Response to a Reader on Affordable Housing
Last week I received a well-written email asking me to address the average income family’s struggle to buy affordable housing with a little bit of land. The reader had accurately portrayed the split in our socio-economic housing market between the $500,000 plus new home market and the subsidized multi-family market, leaving a vortex for the average income family struggling to find a home ‘with a little bit of land’.
‘Jane’ asked the question that builders and developers struggle with every day. Yes, we would like to develop and build affordable single family housing but there is not enough land, financing, and community will to make that possible. The median family income in Alaska is $76,440. The average cost of a single family home in Anchorage is currently $345,000. With a minimum 5% down payment the monthly mortgage payment, including, principal, interest, taxes, property insurance and mortgage insurance is $2,331.32, according to Aileen Dimmick from Denali Home Loans. Depending on other debt, a buyer’s income would need to fall within the $65,000 to $70,000 range. However, this is where Alaska’s high cost of living for child care, groceries and health care kick in, making it almost impossible to purchase at the average single family home price.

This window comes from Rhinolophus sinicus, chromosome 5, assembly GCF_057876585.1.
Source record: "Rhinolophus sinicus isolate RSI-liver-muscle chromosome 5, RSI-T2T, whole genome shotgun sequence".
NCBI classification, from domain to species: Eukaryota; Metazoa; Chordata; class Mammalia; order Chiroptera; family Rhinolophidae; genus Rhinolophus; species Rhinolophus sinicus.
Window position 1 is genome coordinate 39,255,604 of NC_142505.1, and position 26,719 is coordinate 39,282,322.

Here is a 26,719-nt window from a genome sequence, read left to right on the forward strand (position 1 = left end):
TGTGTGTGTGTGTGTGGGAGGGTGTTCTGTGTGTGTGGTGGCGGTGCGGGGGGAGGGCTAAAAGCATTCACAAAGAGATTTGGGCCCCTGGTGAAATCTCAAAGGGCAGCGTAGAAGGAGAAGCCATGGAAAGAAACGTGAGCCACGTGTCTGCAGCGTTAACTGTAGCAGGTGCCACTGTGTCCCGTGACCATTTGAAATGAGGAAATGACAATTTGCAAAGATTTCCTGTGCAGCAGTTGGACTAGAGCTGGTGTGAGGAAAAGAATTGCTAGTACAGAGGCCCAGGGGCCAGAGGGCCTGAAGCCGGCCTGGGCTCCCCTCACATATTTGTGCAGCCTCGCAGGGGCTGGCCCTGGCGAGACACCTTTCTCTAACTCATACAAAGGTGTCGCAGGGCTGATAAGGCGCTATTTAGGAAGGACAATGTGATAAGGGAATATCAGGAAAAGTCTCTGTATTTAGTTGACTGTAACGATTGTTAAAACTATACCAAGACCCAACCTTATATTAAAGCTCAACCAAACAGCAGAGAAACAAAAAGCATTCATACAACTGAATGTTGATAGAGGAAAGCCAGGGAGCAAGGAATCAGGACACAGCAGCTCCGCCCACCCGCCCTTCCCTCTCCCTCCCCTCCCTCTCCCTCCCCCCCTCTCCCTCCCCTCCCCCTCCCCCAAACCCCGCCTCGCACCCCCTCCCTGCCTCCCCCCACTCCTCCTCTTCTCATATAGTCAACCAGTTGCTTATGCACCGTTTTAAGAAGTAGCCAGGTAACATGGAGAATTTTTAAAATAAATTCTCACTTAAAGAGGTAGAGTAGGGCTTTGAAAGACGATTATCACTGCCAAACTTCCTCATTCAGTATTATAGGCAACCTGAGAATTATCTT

There are currently 72 active homes for sale in MLS between $300,000 and $350,000. But here is the dilemma. The average age of these homes is 36 years. And there are no new construction homes.
Builders are required to make an annual profit or they are not financeable. Nationally, a builder’s profit averages 6%. Without that profit on an annual financial statement, they are not a viable credit. Developers who acquire land, do the planning and finance the infrastructure must show a larger profit than 6%, as development loans are the highest risk in the industry. According to the National Association of Home Builders, 26% of the cost of a home is due to over regulations whether it’s the amount of gravel and/or insulation that is required for a road bed; delays at the permit counter for the approval of plans or the length of time it takes for a rezone and platting action which do not occur simultaneously. A 20% reduction on the soft costs incurred before a shovel of dirt is turned would create opportunity for new home to be built.
So I am sorry, Jane, developers and builders would like to build affordable housing with a little bit of land but until elected officials make a concentrated effort not to lose their middle class to our neighbors to the north, builders and developers are stuck in the middle and so are you.